Garden Parties Are a Spring Tradition at Biltmore
Written By Jean Sexton
The Vanderbilt Family
Whether you’ve been to Biltmore many times or are just planning your first visit, Biltmore Blooms is an annual celebration of spring you won’t want to miss!
A tradition of outdoor festivities
Flowers on parade
Spring was always a special time for the Vanderbilts as they enjoyed the beauty of Biltmore’s grounds awakening from winter. The return of warmer weather also brought the opportunity to spend more time outdoors and to host garden parties and festivities for family and guests.
For several years during Cornelia Vanderbilt’s childhood, her family, along with estate residents and members of the local community, celebrated the season with a parade of flower-decked carriages in Biltmore Village.
On April 29, 1924, as Cornelia Vanderbilt prepared to marry the Honorable John F.A. Cecil, the gardens of Biltmore were called upon to play an important role in her wedding. Luckily, the acres of beautifully-landscaped shrubs and blooms were up to the task!
“The flowers for Cornelia’s bridesmaids were ordered from New York, but they did not arrive on the train in time,” said Lizzie Borchers, Biltmore Floral Displays Manager. “So Biltmore’s gardeners came to the rescue, clipping forsythia, tulips, dogwood, quince, and other flowers and wiring them together. They were quite large compositions, twiggy, open, and very beautiful.”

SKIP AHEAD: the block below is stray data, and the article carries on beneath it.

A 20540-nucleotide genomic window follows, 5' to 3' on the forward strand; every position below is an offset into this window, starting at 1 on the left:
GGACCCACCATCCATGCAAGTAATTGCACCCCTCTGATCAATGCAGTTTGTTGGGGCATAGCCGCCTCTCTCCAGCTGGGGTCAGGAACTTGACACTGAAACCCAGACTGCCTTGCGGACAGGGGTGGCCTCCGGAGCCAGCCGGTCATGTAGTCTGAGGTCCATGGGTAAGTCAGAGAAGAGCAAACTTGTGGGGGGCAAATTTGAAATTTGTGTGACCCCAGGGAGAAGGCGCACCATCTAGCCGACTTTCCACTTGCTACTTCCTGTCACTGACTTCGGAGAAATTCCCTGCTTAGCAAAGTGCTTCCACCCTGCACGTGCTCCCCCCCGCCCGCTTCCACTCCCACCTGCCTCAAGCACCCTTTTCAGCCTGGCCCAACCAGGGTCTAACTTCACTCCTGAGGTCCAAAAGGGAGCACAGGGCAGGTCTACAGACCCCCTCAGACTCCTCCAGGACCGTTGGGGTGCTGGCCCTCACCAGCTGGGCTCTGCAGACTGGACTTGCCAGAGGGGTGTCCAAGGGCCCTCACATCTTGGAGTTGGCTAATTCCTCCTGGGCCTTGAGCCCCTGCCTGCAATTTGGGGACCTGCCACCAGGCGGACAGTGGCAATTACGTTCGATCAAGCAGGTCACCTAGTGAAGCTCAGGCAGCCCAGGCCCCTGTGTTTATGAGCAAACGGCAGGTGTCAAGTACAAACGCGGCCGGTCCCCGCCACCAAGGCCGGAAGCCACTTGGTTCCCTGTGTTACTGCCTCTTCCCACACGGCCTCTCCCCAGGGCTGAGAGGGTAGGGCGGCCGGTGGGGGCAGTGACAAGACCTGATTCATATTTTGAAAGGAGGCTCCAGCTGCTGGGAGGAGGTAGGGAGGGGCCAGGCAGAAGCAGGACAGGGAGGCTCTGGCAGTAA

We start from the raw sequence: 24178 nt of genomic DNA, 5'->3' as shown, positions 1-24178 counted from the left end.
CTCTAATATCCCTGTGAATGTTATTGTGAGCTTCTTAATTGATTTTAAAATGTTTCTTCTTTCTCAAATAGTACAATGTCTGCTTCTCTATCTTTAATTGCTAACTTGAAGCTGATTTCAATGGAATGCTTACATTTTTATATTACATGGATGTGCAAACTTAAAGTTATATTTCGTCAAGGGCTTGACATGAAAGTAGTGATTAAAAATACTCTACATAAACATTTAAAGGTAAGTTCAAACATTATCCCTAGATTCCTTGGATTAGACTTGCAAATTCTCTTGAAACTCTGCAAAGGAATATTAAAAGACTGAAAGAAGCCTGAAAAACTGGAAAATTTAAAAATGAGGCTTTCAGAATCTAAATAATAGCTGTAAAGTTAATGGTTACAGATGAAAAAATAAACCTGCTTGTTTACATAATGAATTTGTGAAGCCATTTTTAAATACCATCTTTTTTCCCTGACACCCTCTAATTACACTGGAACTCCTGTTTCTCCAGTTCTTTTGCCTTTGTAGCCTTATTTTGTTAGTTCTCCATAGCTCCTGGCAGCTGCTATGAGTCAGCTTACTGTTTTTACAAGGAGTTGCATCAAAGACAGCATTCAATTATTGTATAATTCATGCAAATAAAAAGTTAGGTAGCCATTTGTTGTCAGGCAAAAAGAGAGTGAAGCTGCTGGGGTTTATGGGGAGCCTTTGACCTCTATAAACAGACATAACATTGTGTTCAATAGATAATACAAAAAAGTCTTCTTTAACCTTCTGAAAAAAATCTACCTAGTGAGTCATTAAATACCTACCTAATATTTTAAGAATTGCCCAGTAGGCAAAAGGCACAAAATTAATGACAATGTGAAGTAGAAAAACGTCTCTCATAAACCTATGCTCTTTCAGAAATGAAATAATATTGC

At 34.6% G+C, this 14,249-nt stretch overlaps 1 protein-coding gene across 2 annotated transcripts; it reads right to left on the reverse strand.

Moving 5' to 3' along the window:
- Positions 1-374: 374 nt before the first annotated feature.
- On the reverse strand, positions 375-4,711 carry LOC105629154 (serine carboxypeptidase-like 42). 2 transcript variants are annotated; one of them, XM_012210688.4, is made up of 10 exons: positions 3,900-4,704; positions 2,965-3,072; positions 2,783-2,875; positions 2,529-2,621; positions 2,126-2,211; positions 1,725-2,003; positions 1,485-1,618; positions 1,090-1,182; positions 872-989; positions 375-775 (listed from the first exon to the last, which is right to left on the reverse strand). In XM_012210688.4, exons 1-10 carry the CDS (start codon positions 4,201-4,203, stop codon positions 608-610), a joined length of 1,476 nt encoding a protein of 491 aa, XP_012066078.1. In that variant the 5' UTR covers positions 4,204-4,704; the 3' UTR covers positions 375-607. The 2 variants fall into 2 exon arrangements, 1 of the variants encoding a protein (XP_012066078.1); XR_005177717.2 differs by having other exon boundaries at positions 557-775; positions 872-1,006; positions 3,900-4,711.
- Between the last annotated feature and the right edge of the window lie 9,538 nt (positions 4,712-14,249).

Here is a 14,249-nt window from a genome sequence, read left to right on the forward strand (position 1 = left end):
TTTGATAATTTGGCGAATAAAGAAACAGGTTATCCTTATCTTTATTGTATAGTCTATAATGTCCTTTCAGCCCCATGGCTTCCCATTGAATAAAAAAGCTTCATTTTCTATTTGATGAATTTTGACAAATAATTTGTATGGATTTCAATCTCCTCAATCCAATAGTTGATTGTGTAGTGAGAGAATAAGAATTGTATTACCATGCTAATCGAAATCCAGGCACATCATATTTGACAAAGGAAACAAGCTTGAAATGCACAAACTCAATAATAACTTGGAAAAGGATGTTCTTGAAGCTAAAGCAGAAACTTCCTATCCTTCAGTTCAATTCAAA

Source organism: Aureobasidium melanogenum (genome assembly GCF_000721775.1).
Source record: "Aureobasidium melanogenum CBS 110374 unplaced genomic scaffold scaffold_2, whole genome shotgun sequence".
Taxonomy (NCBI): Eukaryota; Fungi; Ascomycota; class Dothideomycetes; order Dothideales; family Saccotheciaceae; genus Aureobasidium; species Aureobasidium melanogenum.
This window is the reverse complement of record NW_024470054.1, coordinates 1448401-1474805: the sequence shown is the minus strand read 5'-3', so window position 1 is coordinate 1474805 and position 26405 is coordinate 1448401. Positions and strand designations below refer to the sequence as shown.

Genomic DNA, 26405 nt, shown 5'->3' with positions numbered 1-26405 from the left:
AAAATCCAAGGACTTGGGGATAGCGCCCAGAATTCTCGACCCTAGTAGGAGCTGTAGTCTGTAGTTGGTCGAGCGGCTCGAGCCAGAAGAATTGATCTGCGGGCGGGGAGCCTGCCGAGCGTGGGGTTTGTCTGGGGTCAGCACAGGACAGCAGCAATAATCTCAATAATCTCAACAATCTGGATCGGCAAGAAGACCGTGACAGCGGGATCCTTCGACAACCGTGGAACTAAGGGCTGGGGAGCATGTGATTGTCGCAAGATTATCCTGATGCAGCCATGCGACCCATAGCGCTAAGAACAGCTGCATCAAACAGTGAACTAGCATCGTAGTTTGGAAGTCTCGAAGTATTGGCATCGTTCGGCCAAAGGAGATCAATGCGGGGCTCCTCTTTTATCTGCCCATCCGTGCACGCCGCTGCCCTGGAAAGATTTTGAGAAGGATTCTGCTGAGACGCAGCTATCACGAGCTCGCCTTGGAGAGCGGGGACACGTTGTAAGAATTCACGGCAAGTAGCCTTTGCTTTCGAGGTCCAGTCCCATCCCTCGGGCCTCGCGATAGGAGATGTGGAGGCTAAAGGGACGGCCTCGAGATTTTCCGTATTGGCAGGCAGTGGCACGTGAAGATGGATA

Cornelia’s garden party
Of course, summer was also a wonderful season for garden parties. In August 1925, Cornelia Cecil celebrated her 25th birthday with an open air ball at 9:30 p.m. in the Italian Garden.
At least 300 guests were invited, and party-goers danced to the Charles Freicher Orchestra amidst the splendor of twinkling lights from Japanese lanterns placed in trees and shrubbery and torches flaring in potted plants.
The Asheville Gazette described this garden party as “among the most elaborate and largest celebrations held at Biltmore House” since the estate was established.
The write-up included details such as “the beautiful array of summer gowns of the many dancers made a scene as beautiful as that of gay moths and fireflies in a fairy garden,” and noted that a buffet supper was served at midnight.
Celebrating Biltmore Blooms
Today, we continue to honor the Vanderbilt traditions of celebrating spring by bringing the outdoors into Biltmore House. Look for special floral arrangements throughout America’s Largest Home® during Biltmore Blooms.
Plan your spring getaway today
Our restaurants and shops across the estate celebrate spring, too, with delicious seasonal menus and artful arrangements in each venue, plus special packages at The Inn on Biltmore Estate® and Village Hotel on Biltmore Estate® . Plan your special spring getaway today!
Featured image: Edith and Cornelia Vanderbilt in a flower-covered carriage for a spring parade in Biltmore Village, May 25, 1905